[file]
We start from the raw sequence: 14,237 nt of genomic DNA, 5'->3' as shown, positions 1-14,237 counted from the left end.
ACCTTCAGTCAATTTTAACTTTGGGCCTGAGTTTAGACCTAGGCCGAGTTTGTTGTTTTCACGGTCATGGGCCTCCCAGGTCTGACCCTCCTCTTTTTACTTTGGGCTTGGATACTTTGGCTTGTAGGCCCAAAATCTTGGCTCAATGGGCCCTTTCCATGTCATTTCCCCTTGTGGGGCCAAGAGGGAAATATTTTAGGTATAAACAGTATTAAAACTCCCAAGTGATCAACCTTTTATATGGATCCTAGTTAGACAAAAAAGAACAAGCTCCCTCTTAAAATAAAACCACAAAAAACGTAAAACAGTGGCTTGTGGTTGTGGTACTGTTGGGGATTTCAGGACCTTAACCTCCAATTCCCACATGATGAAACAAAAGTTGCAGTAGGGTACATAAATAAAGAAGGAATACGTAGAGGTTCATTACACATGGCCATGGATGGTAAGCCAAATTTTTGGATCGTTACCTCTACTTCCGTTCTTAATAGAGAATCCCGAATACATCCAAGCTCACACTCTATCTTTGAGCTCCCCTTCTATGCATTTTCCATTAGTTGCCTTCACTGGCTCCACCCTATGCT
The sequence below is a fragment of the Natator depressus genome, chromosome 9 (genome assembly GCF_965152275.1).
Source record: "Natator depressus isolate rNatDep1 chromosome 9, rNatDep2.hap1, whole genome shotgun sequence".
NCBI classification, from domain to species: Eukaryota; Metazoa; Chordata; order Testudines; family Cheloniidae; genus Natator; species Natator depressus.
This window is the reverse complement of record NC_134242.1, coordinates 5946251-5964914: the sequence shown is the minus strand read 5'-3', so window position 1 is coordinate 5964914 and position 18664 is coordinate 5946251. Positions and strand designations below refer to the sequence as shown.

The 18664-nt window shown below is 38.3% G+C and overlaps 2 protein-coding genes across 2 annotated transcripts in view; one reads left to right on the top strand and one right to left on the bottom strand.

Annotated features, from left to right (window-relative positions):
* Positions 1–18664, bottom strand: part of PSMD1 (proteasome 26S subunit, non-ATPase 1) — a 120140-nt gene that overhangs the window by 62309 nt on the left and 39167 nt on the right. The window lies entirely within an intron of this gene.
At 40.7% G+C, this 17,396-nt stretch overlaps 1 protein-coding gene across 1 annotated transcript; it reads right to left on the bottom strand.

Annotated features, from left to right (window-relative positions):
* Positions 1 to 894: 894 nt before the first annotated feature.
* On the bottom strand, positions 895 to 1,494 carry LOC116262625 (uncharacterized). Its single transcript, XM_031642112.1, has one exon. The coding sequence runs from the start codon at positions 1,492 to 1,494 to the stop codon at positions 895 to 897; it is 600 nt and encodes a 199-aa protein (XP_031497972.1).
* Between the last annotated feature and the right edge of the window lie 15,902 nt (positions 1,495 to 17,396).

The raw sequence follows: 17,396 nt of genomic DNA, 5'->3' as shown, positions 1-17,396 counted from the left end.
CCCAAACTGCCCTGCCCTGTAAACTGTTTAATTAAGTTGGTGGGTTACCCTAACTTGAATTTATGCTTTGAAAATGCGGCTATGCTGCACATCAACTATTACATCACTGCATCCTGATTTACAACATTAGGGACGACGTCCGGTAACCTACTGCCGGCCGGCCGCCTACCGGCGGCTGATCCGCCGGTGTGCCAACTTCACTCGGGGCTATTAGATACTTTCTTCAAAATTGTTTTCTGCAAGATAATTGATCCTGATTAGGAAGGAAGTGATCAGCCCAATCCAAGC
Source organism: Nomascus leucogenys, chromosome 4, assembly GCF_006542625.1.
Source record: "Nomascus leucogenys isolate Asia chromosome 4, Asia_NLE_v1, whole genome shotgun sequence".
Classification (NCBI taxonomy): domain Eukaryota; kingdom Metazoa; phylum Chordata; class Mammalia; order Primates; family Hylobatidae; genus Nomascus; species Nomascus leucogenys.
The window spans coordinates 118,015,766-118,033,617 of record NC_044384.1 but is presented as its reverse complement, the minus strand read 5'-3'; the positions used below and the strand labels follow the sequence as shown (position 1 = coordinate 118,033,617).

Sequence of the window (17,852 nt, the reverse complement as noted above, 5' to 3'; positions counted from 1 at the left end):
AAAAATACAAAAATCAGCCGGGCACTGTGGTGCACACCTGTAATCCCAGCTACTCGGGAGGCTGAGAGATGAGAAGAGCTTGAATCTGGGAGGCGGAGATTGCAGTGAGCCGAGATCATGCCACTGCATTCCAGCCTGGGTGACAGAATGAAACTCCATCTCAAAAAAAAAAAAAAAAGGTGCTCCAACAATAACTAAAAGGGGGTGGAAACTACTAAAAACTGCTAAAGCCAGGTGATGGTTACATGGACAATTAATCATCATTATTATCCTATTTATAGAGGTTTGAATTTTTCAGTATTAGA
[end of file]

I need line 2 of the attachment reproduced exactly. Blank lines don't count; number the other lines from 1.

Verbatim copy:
ACCTTCAGTCAATTTTAACTTTGGGCCTGAGTTTAGACCTAGGCCGAGTTTGTTGTTTTCACGGTCATGGGCCTCCCAGGTCTGACCCTCCTCTTTTTACTTTGGGCTTGGATACTTTGGCTTGTAGGCCCAAAATCTTGGCTCAATGGGCCCTTTCCATGTCATTTCCCCTTGTGGGGCCAAGAGGGAAATATTTTAGGTATAAACAGTATTAAAACTCCCAAGTGATCAACCTTTTATATGGATCCTAGTTAGACAAAAAAGAACAAGCTCCCTCTTAAAATAAAACCACAAAAAACGTAAAACAGTGGCTTGTGGTTGTGGTACTGTTGGGGATTTCAGGACCTTAACCTCCAATTCCCACATGATGAAACAAAAGTTGCAGTAGGGTACATAAATAAAGAAGGAATACGTAGAGGTTCATTACACATGGCCATGGATGGTAAGCCAAATTTTTGGATCGTTACCTCTACTTCCGTTCTTAATAGAGAATCCCGAATACATCCAAGCTCACACTCTATCTTTGAGCTCCCCTTCTATGCATTTTCCATTAGTTGCCTTCACTGGCTCCACCCTATGCT